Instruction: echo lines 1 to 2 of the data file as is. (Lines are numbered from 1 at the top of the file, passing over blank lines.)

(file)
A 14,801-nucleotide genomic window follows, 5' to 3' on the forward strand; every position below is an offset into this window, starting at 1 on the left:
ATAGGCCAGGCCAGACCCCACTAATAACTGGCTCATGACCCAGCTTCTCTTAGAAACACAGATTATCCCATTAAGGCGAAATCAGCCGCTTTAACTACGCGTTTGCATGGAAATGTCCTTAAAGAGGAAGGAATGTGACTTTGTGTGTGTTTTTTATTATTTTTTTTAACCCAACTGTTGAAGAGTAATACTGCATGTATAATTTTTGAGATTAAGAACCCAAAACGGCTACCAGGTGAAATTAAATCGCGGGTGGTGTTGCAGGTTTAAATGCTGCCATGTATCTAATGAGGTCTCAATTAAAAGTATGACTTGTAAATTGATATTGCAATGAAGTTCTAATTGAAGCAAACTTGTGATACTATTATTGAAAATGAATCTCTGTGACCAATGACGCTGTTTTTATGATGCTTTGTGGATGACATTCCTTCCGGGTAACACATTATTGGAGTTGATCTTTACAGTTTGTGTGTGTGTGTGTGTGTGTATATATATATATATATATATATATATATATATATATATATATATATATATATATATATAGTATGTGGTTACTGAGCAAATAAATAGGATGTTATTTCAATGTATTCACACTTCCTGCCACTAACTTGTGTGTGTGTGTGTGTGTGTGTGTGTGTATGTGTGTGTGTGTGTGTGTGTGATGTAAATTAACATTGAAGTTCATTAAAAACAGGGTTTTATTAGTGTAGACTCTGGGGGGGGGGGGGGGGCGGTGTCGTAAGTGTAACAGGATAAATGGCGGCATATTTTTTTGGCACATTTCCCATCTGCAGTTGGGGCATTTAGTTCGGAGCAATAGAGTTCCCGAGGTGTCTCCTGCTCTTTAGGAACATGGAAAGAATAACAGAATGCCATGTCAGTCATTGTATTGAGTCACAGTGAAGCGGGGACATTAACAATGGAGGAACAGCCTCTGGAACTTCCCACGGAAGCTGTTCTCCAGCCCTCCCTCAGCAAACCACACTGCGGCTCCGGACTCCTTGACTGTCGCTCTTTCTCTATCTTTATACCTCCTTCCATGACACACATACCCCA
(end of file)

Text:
A 14,801-nucleotide genomic window follows, 5' to 3' on the forward strand; every position below is an offset into this window, starting at 1 on the left:
ATAGGCCAGGCCAGACCCCACTAATAACTGGCTCATGACCCAGCTTCTCTTAGAAACACAGATTATCCCATTAAGGCGAAATCAGCCGCTTTAACTACGCGTTTGCATGGAAATGTCCTTAAAGAGGAAGGAATGTGACTTTGTGTGTGTTTTTTATTATTTTTTTTAACCCAACTGTTGAAGAGTAATACTGCATGTATAATTTTTGAGATTAAGAACCCAAAACGGCTACCAGGTGAAATTAAATCGCGGGTGGTGTTGCAGGTTTAAATGCTGCCATGTATCTAATGAGGTCTCAATTAAAAGTATGACTTGTAAATTGATATTGCAATGAAGTTCTAATTGAAGCAAACTTGTGATACTATTATTGAAAATGAATCTCTGTGACCAATGACGCTGTTTTTATGATGCTTTGTGGATGACATTCCTTCCGGGTAACACATTATTGGAGTTGATCTTTACAGTTTGTGTGTGTGTGTGTGTGTGTATATATATATATATATATATATATATATATATATATATATATATATATATATATATATAGTATGTGGTTACTGAGCAAATAAATAGGATGTTATTTCAATGTATTCACACTTCCTGCCACTAACTTGTGTGTGTGTGTGTGTGTGTGTGTGTGTATGTGTGTGTGTGTGTGTGTGTGATGTAAATTAACATTGAAGTTCATTAAAAACAGGGTTTTATTAGTGTAGACTCTGGGGGGGGGGGGGGGGCGGTGTCGTAAGTGTAACAGGATAAATGGCGGCATATTTTTTTGGCACATTTCCCATCTGCAGTTGGGGCATTTAGTTCGGAGCAATAGAGTTCCCGAGGTGTCTCCTGCTCTTTAGGAACATGGAAAGAATAACAGAATGCCATGTCAGTCATTGTATTGAGTCACAGTGAAGCGGGGACATTAACAATGGAGGAACAGCCTCTGGAACTTCCCACGGAAGCTGTTCTCCAGCCCTCCCTCAGCAAACCACACTGCGGCTCCGGACTCCTTGACTGTCGCTCTTTCTCTATCTTTATACCTCCTTCCATGACACACATACCCCA